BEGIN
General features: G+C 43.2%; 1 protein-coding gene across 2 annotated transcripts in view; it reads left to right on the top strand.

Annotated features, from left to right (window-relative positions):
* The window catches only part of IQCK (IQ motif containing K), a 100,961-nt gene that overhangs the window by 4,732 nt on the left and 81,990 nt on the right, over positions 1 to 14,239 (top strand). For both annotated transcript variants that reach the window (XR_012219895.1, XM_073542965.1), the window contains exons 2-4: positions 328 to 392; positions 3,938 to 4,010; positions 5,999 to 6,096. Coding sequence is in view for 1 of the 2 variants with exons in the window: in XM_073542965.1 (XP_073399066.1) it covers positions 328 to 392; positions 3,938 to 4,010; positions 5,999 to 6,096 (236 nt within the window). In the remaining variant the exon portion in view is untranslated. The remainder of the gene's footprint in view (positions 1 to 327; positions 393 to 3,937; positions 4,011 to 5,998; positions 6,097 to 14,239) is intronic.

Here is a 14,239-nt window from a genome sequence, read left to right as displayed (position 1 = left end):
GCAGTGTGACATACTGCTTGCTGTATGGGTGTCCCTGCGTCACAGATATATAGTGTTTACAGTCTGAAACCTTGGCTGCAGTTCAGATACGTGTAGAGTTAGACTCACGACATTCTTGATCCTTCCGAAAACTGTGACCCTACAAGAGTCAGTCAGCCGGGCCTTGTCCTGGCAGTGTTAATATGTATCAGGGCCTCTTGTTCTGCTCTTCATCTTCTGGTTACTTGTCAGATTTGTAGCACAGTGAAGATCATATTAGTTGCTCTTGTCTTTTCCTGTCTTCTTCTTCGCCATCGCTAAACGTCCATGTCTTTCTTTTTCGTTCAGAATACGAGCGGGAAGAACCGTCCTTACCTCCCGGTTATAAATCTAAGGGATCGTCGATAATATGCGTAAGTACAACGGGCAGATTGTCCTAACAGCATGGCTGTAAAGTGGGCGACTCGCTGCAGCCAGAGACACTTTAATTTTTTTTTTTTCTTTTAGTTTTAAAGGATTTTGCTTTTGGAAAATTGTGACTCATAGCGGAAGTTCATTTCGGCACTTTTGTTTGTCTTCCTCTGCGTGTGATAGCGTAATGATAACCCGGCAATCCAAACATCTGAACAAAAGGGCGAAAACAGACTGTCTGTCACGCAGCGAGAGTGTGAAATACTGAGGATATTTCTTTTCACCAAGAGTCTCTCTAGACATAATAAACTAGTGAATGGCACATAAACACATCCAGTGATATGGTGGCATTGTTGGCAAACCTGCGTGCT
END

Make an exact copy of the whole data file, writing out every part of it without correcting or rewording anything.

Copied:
General features: G+C 43.2%; 1 protein-coding gene across 2 annotated transcripts in view; it reads left to right on the top strand.

Annotated features, from left to right (window-relative positions):
* The window catches only part of IQCK (IQ motif containing K), a 100,961-nt gene that overhangs the window by 4,732 nt on the left and 81,990 nt on the right, over positions 1 to 14,239 (top strand). For both annotated transcript variants that reach the window (XR_012219895.1, XM_073542965.1), the window contains exons 2-4: positions 328 to 392; positions 3,938 to 4,010; positions 5,999 to 6,096. Coding sequence is in view for 1 of the 2 variants with exons in the window: in XM_073542965.1 (XP_073399066.1) it covers positions 328 to 392; positions 3,938 to 4,010; positions 5,999 to 6,096 (236 nt within the window). In the remaining variant the exon portion in view is untranslated. The remainder of the gene's footprint in view (positions 1 to 327; positions 393 to 3,937; positions 4,011 to 5,998; positions 6,097 to 14,239) is intronic.

Here is a 14,239-nt window from a genome sequence, read left to right as displayed (position 1 = left end):
GCAGTGTGACATACTGCTTGCTGTATGGGTGTCCCTGCGTCACAGATATATAGTGTTTACAGTCTGAAACCTTGGCTGCAGTTCAGATACGTGTAGAGTTAGACTCACGACATTCTTGATCCTTCCGAAAACTGTGACCCTACAAGAGTCAGTCAGCCGGGCCTTGTCCTGGCAGTGTTAATATGTATCAGGGCCTCTTGTTCTGCTCTTCATCTTCTGGTTACTTGTCAGATTTGTAGCACAGTGAAGATCATATTAGTTGCTCTTGTCTTTTCCTGTCTTCTTCTTCGCCATCGCTAAACGTCCATGTCTTTCTTTTTCGTTCAGAATACGAGCGGGAAGAACCGTCCTTACCTCCCGGTTATAAATCTAAGGGATCGTCGATAATATGCGTAAGTACAACGGGCAGATTGTCCTAACAGCATGGCTGTAAAGTGGGCGACTCGCTGCAGCCAGAGACACTTTAATTTTTTTTTTTTCTTTTAGTTTTAAAGGATTTTGCTTTTGGAAAATTGTGACTCATAGCGGAAGTTCATTTCGGCACTTTTGTTTGTCTTCCTCTGCGTGTGATAGCGTAATGATAACCCGGCAATCCAAACATCTGAACAAAAGGGCGAAAACAGACTGTCTGTCACGCAGCGAGAGTGTGAAATACTGAGGATATTTCTTTTCACCAAGAGTCTCTCTAGACATAATAAACTAGTGAATGGCACATAAACACATCCAGTGATATGGTGGCATTGTTGGCAAACCTGCGTGCT